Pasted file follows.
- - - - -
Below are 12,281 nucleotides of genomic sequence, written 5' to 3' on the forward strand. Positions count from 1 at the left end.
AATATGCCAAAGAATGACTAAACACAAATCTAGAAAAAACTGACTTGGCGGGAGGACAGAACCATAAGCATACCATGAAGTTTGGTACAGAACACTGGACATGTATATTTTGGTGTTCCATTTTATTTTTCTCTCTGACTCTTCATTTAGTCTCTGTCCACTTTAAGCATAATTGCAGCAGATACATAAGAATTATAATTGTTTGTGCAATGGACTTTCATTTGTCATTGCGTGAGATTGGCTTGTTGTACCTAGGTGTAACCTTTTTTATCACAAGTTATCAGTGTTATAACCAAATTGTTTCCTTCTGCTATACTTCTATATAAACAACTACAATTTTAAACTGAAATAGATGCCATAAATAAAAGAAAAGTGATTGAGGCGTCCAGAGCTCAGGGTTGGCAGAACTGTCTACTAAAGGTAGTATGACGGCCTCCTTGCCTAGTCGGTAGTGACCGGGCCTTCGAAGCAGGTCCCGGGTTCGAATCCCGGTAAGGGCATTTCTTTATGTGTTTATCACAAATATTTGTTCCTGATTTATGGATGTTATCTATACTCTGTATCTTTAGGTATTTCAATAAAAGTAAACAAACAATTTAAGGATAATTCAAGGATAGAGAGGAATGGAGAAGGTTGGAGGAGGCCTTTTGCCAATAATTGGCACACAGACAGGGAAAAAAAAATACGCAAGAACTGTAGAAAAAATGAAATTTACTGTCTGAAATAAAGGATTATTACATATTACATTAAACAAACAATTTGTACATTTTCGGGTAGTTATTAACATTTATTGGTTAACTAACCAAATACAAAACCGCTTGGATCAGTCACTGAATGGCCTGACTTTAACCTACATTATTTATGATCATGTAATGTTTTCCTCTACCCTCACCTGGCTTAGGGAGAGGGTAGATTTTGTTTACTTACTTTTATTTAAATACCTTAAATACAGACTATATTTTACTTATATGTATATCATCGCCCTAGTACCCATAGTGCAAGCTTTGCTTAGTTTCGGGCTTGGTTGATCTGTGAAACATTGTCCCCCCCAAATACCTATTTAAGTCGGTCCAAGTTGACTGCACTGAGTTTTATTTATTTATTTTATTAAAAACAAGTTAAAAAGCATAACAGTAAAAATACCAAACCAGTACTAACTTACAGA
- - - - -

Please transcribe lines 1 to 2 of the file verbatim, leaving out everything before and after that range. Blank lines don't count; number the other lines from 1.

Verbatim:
Below are 12,281 nucleotides of genomic sequence, written 5' to 3' on the forward strand. Positions count from 1 at the left end.
AATATGCCAAAGAATGACTAAACACAAATCTAGAAAAAACTGACTTGGCGGGAGGACAGAACCATAAGCATACCATGAAGTTTGGTACAGAACACTGGACATGTATATTTTGGTGTTCCATTTTATTTTTCTCTCTGACTCTTCATTTAGTCTCTGTCCACTTTAAGCATAATTGCAGCAGATACATAAGAATTATAATTGTTTGTGCAATGGACTTTCATTTGTCATTGCGTGAGATTGGCTTGTTGTACCTAGGTGTAACCTTTTTTATCACAAGTTATCAGTGTTATAACCAAATTGTTTCCTTCTGCTATACTTCTATATAAACAACTACAATTTTAAACTGAAATAGATGCCATAAATAAAAGAAAAGTGATTGAGGCGTCCAGAGCTCAGGGTTGGCAGAACTGTCTACTAAAGGTAGTATGACGGCCTCCTTGCCTAGTCGGTAGTGACCGGGCCTTCGAAGCAGGTCCCGGGTTCGAATCCCGGTAAGGGCATTTCTTTATGTGTTTATCACAAATATTTGTTCCTGATTTATGGATGTTATCTATACTCTGTATCTTTAGGTATTTCAATAAAAGTAAACAAACAATTTAAGGATAATTCAAGGATAGAGAGGAATGGAGAAGGTTGGAGGAGGCCTTTTGCCAATAATTGGCACACAGACAGGGAAAAAAAAATACGCAAGAACTGTAGAAAAAATGAAATTTACTGTCTGAAATAAAGGATTATTACATATTACATTAAACAAACAATTTGTACATTTTCGGGTAGTTATTAACATTTATTGGTTAACTAACCAAATACAAAACCGCTTGGATCAGTCACTGAATGGCCTGACTTTAACCTACATTATTTATGATCATGTAATGTTTTCCTCTACCCTCACCTGGCTTAGGGAGAGGGTAGATTTTGTTTACTTACTTTTATTTAAATACCTTAAATACAGACTATATTTTACTTATATGTATATCATCGCCCTAGTACCCATAGTGCAAGCTTTGCTTAGTTTCGGGCTTGGTTGATCTGTGAAACATTGTCCCCCCCAAATACCTATTTAAGTCGGTCCAAGTTGACTGCACTGAGTTTTATTTATTTATTTTATTAAAAACAAGTTAAAAAGCATAACAGTAAAAATACCAAACCAGTACTAACTTACAGA